Orange Juice-It’s Not Just for Screwdrivers Anymore

31 12 2010

As someone who spent 2 years doing NIH sponsored microvascular physiology research (and drinking my share of citrus flavored adult beverages), here’s some great news near and dear to my heart (literally). A recent study looked at drinking orange juice (or a control beverage with a flavonoid found in citrus fruits) and its effect on diastolic blood pressure and microvascular reactivity. Previous citrus based studies of shown that diets rich in citrus are associated with a reduction in cardiovascular events. This study in the January issue of the American Journal of Nutrition[i] examined whole orange juice and the flavonoid hesperidin. The diastolic blood pressure (the bottom number of your BP) can be difficult to significantly reduce with medication, but in the group consuming the citrus it was reduced. The microvascular reactivity was measured using a test which looks at endothelial reactivity. In patients who have cardiovascular problems, this is often one of the earliest signs of dysfunction-just smoking a single cigarette can cause temporary malfunctioning, and this response is often impaired in diabetics who have no other signs of cardiovascular problems. The microvascular reactivity was likewise improved. These improvements were estimated to potentially translate into an approximately 20% risk reduction in cardiovascular events like heart attack and stroke. In comparing the results of whole orange juice to the isolated flavonoid hesperidin, the effect of the whole juice seemed more pronounced. While the study was small with only 24 men studied, the effects suggest some daily OJ can transform that mimosa into a medicinal elixir-oh, it’s great for you straight up, too (The OJ that is.…)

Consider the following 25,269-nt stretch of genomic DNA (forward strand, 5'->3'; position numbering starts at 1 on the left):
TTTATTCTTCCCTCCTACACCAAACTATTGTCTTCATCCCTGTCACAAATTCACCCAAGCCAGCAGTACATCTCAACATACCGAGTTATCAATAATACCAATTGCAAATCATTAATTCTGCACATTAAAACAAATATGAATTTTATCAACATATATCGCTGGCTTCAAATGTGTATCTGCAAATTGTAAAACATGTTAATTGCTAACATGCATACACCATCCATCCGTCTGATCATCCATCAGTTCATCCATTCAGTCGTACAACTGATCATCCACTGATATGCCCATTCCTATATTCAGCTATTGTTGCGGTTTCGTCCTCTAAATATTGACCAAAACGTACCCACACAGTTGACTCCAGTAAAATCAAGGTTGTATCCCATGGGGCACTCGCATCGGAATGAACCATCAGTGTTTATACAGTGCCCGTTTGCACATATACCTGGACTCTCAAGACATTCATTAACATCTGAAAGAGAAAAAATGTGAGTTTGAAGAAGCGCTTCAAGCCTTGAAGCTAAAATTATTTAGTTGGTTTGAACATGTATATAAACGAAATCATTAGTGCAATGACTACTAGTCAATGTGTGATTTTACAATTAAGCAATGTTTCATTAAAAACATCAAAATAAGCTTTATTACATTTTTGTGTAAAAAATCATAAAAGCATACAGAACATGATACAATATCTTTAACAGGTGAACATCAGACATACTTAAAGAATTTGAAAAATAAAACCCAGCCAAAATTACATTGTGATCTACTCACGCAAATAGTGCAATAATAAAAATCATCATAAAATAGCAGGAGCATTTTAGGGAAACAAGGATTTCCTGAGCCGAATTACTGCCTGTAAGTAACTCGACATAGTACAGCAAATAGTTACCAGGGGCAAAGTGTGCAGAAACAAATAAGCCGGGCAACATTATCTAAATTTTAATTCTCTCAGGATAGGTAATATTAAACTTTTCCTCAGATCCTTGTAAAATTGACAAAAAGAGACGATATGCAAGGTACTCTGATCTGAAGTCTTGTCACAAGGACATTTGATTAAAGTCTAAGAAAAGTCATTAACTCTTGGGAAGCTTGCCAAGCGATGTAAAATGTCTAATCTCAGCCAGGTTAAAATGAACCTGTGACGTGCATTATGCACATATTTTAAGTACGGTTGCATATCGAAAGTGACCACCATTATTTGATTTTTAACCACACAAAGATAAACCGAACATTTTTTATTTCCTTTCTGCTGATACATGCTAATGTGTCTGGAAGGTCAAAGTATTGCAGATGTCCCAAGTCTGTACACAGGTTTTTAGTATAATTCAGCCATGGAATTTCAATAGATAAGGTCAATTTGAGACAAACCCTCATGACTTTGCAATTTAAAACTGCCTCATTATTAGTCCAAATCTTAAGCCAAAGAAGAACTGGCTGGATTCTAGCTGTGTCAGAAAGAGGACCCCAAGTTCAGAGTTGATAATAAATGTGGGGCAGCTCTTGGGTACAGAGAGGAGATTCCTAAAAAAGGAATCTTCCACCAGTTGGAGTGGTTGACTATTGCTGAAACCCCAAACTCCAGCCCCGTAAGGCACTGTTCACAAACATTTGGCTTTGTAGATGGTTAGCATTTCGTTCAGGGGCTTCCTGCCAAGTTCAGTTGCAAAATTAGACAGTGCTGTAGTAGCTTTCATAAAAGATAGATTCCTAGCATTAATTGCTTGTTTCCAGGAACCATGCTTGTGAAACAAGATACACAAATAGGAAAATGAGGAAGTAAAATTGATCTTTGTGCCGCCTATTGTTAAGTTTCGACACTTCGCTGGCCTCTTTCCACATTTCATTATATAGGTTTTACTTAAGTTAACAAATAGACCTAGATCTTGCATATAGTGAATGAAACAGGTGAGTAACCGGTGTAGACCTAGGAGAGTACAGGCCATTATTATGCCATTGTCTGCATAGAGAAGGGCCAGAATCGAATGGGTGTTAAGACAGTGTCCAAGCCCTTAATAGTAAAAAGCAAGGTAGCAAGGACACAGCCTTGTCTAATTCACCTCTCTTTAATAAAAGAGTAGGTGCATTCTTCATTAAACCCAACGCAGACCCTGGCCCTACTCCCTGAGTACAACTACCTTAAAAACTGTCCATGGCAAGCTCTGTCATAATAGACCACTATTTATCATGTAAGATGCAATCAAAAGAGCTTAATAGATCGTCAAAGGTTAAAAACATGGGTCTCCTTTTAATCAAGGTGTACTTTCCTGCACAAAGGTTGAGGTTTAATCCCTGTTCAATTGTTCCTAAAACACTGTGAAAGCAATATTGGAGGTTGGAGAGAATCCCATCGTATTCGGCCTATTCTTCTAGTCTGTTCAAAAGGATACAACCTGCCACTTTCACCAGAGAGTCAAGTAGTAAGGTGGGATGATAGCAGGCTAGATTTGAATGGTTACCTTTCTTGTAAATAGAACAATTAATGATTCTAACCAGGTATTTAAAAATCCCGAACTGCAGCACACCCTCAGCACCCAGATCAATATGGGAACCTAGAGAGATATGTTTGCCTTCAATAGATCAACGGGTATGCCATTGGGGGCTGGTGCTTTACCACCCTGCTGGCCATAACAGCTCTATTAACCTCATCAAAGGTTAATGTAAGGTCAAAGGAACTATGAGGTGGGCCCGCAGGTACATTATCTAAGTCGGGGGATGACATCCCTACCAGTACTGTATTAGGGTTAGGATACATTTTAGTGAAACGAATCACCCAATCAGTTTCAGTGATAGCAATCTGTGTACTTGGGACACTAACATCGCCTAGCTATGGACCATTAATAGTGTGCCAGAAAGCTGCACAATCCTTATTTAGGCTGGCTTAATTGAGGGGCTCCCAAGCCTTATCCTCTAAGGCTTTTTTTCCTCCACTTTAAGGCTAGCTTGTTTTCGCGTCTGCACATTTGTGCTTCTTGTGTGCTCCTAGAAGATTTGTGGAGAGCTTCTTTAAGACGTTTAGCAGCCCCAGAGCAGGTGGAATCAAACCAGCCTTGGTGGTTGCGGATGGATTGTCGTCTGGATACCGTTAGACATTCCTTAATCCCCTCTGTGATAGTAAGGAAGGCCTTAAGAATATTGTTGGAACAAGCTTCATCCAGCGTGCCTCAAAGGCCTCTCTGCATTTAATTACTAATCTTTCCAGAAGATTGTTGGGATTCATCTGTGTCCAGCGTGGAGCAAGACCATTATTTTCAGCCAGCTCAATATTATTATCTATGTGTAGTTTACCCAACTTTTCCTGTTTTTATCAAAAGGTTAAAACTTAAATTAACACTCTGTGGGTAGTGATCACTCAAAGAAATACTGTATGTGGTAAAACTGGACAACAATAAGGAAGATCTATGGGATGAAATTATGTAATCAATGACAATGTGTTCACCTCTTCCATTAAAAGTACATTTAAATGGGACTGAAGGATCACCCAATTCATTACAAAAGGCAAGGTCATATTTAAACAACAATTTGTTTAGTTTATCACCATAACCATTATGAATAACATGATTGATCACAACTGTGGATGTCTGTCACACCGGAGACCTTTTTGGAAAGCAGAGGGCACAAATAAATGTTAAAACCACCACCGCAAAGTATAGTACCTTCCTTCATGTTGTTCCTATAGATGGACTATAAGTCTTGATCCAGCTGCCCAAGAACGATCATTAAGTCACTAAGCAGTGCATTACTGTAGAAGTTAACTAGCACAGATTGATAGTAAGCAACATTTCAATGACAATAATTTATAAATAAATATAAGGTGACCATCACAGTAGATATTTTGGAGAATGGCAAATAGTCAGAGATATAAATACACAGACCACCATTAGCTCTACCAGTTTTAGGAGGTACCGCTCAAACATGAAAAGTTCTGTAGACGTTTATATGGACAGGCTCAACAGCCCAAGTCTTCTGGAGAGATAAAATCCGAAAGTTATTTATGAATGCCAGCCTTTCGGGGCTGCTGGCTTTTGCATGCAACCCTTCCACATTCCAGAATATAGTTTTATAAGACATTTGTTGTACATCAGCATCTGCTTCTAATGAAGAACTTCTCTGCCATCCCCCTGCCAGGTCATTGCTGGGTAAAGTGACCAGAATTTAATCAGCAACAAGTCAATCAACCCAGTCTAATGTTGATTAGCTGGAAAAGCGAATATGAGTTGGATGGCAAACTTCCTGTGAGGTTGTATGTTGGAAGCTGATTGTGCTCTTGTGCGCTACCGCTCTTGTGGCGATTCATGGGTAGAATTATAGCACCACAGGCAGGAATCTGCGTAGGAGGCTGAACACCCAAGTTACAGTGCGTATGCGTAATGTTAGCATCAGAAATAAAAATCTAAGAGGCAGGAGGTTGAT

[i] (Morand, et al., 2011)




5 responses

31 12 2010

I don’t care for orange juice, it is too heavy for me; however I love fresh oranges, lemons, sweet lemons and the like. I am assuming the benefits are the same?

1 01 2011

@Joumana: Yes, the flavonoid hesperidin is common to all citrus so there is definitely some extrapolation of benefit you can apply here. Recipes all next week 😉

1 01 2011
E Stelling

I feel the same way as ToB, but I get my share from the citrus I eat and use for cooking! Now hubby on the other hand drinks juice every morning, although I had to make him measure it for calorie purposes…

8 01 2011

I take a statin for cholesterol, and the directions suggest that consuming citrus products reduces the efficacy of the medication. Aaaaargh, I changed my 20+ year habit of greyhounds (with white grapefruit juice, thank you very much) to something less yummy. So…..what gives, Doc? Citrus reduces cardiac events….or reduces the effect of my cholesterol medicine?

(Of course I know you cannot give individual medical advice. That disclaimer is to be assumed.) THanks for letting me ask!!

8 01 2011

@BB: “Yes”

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